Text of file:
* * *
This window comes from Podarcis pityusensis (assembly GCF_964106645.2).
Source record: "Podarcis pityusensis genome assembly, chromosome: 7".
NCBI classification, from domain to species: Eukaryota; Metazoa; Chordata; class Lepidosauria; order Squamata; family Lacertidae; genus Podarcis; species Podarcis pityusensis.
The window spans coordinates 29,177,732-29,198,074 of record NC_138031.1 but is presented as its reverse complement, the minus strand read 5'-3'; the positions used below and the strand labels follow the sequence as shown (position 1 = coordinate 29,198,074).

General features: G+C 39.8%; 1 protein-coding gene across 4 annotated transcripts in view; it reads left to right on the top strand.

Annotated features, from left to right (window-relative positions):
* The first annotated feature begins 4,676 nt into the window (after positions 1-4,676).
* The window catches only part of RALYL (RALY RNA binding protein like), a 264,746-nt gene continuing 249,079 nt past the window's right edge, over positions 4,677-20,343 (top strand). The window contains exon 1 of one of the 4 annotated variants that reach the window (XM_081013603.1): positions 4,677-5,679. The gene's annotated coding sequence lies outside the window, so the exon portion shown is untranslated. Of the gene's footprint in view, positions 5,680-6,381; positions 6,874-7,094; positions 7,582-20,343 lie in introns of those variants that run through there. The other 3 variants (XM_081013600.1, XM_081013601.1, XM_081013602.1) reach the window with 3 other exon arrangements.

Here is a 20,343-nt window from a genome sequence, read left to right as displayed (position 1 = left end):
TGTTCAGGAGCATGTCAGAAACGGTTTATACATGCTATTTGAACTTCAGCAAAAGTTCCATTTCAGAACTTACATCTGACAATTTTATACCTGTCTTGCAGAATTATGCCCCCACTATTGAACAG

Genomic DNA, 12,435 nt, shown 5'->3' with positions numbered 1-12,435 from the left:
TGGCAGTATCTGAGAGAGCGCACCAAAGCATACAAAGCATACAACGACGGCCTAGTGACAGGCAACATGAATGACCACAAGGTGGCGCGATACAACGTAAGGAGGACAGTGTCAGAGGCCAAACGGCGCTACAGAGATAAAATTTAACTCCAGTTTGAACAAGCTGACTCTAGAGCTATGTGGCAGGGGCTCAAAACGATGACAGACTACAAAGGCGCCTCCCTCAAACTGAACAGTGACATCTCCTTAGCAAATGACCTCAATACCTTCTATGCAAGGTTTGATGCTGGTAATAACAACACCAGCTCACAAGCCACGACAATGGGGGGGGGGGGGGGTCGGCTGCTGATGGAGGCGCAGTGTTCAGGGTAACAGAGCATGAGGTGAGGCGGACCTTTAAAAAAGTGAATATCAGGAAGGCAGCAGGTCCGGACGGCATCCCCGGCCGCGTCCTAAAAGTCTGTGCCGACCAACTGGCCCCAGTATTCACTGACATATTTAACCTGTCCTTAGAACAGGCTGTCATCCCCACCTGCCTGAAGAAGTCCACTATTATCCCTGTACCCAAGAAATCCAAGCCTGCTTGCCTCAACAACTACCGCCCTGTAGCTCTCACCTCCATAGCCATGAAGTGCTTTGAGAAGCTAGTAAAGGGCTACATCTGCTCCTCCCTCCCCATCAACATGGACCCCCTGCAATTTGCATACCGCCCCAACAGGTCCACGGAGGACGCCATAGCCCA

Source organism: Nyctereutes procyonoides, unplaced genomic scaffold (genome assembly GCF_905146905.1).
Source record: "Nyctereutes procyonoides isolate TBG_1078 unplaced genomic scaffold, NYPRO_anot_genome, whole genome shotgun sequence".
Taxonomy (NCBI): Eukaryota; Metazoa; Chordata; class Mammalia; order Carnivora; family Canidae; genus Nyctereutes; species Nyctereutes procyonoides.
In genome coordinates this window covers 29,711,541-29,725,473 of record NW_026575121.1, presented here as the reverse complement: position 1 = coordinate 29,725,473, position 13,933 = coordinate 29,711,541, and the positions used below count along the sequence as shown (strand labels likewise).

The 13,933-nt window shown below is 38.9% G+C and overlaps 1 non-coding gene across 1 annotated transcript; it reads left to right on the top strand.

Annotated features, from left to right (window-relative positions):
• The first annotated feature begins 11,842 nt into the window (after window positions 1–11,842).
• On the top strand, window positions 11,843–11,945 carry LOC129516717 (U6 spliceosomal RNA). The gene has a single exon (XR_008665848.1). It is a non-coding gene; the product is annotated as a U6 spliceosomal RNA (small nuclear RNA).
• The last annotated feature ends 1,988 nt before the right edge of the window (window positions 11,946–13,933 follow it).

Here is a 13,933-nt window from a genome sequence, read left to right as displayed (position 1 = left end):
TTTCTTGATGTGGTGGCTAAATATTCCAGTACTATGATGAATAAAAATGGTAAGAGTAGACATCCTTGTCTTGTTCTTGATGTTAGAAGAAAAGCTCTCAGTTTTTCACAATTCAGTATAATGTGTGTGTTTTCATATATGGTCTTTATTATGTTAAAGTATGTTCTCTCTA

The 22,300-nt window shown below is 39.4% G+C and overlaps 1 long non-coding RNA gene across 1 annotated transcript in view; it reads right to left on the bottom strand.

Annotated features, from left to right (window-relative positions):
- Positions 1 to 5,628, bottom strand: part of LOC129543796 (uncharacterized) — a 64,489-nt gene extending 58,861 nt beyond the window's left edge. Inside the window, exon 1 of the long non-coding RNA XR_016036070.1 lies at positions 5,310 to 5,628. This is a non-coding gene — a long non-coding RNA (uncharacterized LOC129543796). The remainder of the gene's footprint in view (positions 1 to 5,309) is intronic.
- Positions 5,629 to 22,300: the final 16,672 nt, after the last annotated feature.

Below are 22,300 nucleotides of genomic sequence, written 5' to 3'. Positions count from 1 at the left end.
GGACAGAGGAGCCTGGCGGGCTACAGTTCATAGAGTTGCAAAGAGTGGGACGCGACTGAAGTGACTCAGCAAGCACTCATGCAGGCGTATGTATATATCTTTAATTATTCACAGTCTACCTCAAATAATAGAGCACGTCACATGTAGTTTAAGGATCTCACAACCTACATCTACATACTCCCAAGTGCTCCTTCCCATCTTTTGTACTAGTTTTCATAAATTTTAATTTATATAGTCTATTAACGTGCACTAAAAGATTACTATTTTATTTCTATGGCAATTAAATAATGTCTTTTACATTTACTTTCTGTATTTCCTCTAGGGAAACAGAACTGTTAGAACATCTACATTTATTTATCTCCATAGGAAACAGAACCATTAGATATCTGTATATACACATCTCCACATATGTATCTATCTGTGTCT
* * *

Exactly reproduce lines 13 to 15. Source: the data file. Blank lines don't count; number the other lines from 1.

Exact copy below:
Source organism: Nyctereutes procyonoides, unplaced genomic scaffold (genome assembly GCF_905146905.1).
Source record: "Nyctereutes procyonoides isolate TBG_1078 unplaced genomic scaffold, NYPRO_anot_genome, whole genome shotgun sequence".
Taxonomy (NCBI): Eukaryota; Metazoa; Chordata; class Mammalia; order Carnivora; family Canidae; genus Nyctereutes; species Nyctereutes procyonoides.